Home
  • Cat health problems
  • Cat asthma
  • Cat diabetes
  • Cat diabetes symptoms
  • Cat diabetes treatments
  • Cat constipation
  • Cat diarrhea
  • Cat diarrhea treatment
  • Cat hair loss
  • Cat mange
  • Cat sneezing causes
  • Cat pancreatitis
  • Cat mange types
  • Cat upper respiratory infection
  • Cat urinary incontinence
  • Cat obesity
  • Cat stroke
  • Cat alopecia
  • Cat constipation symptoms
  • Cat constipation treatment
  • Cat tapeworm symptoms
  • Cat tapeworm treatment
  • Cat diarrhea causes
  • Cat diarrhea with blood
  • Cat mange symptoms
  • Cat hair loss causes
  • Cat roundworms
  • Cat ear health
  • Cat hair shedding
  • Cat skin health
  • Cat skin allergies
  • Cat skin problems
  • Cat teeth grinding
  • Cat teeth problems
  • Female cat behavior
  • Female cat in heat
  • Older cat neutering
  • Older cat health
  • Female cat health
  • Cat ear infection
  • Cat skin condition
  • Cat ear problem
  • Cat ear yeast
  • Cat skin infection
  • Cat skin irritation
  • Cat stress
  • Cat allergies
  • Cat appetite loss
  • Cat leukemia
  • Cat dehydration
  • Cat cold
  • Cat bladder infection
  • Cat jaundice
  • Cat urinary tract infection
  • Cat vomiting
  • Cat conjunctivitis
  • Cat fatty liver disease
  • Cat dry heaves
  • Cat throwing up
  • Cat runny eye
  • Cat eye problems
  • Cat hypoglycemia
  • Cat blindness
  • Cat breathing problems
  • Cat vestibular disease
  • Blood in cat urine
  • Cat stomatitis
  • Cat sneezing
  • Cat licking vagina
  • Cat fever
  • Cat kidney stone
  • Cat liver failure
  • Cat skin rash
  • Cat heart disease
  • Cat megacolon
  • Cat cancer
  • Cat bone cancer
  • Cat oral cancer
  • Cat bladder cancer
  • Cat stomach cancer
  • Cat eye infection
  • Cat pneumonia
  • Cat congestive heart failure
  • Cat vomiting blood
  • Cat hypertrophic cardiomyopathy
  • Cat breast cancer
  • Cat depression
  • Cat pregnancy
  • Cat kidney disease
  • Cat heart murmur
  • Cat liver cancer
  • Cat bleeding
  • Cat lung cancer
  • Cat mouth cancer
  • Cat brain tumor
  • Cat tumor
  • Cat hairball
  • Cat gestation
  • Cat heavy breathing
  • Cat coughing
  • Cystitis in cats
  • Cat cardiomyopathy
  • Cat enlarged heart
  • Cat arthritis
  • Cat dandruff
  • Cat abscess
  • Cat vaccinations
  • Cat allergy symptoms
  • Cat ticks
  • Cat thyroid
  • Feline calcivirus
  • Lymphoma in cats
  •   Pet Health And Care >>  Cat Health >>  Cat health problems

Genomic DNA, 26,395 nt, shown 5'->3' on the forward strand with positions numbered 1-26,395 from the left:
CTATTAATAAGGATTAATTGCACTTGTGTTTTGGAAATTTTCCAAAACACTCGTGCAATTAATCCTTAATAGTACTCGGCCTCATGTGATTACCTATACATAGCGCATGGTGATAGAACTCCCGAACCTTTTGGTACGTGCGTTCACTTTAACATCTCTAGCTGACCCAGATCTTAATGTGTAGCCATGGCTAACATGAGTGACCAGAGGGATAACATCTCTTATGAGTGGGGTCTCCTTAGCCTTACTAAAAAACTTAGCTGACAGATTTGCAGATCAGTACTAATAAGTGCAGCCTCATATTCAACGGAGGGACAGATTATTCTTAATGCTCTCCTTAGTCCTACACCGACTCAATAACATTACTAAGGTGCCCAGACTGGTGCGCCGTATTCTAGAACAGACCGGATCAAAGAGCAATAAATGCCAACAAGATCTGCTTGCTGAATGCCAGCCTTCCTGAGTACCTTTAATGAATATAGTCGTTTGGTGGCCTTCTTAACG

Feline Health Issues

    Cats are prone to a multitude of health issues and while some cat health issues can be cured through proper care and medication, others are hereditary and may be incurable.



    One of the most common cat hair problems are hair balls in the cat’s stomach. This occurs because cat groom themselves throughout the day and the hair they lick of the body goes into their stomach and they irritate the lining of the stomach causing the formation of hairballs. Cats that have hairballs in their stomach may vomit frequently and cough as if trying to expel something from inside.



    It would be ideal to take the cat to the veterinarian if these symptoms are present and on the home front, feeding it a high fiber diet may help ease it out of the cat’s system. In order to prevent hairballs, use a thin toothed comb to keep its fur clean and smooth. This will help in its grooming process and reduce the chance of having hairballs.



    Another cat health problems stems from worm infestations, particularly tapeworms, ringworms and hookworms. A worm attack is symptomised by poor appetite, a loss of weight, a dull and limp coat, a pot belly despite a minimal intake of food and continues vomiting. A vet will be able to prescribe a dose of de-worming to clear up the condition. Cats like dogs are prone to flea attacks and if severe enough, they are known to kill off kittens. These fleas feed off the blood of cats and if the animal is allergic to flea saliva, the scratching can become intense and even cause it to mutilate itself. The fleas can be treated by an application of topical medication which a veterinarian can prescribe.

    Cats are particularly susceptible to chronic renal failure which can be aggravated with a refusal to drink its necessary requirement of water. Studies show that this disease is common among cats that have been fed on a solely dry food diet. It is extremely difficult to get cats to drink water and wet food is one way to get them to drink. If they suddenly begin to drink a greater amount of water than before, consult your pet doctor immediately. If the cat displays health problems such as constant shaking and it does not eat much, meows incessantly, is nervous and keeps hiding under the bed, behind curtains and so on, it may be suffering from stress. But his stress could also be an external manifestation of a physical ailment and will require medical attention.

     
      Submitted on May 7, 2010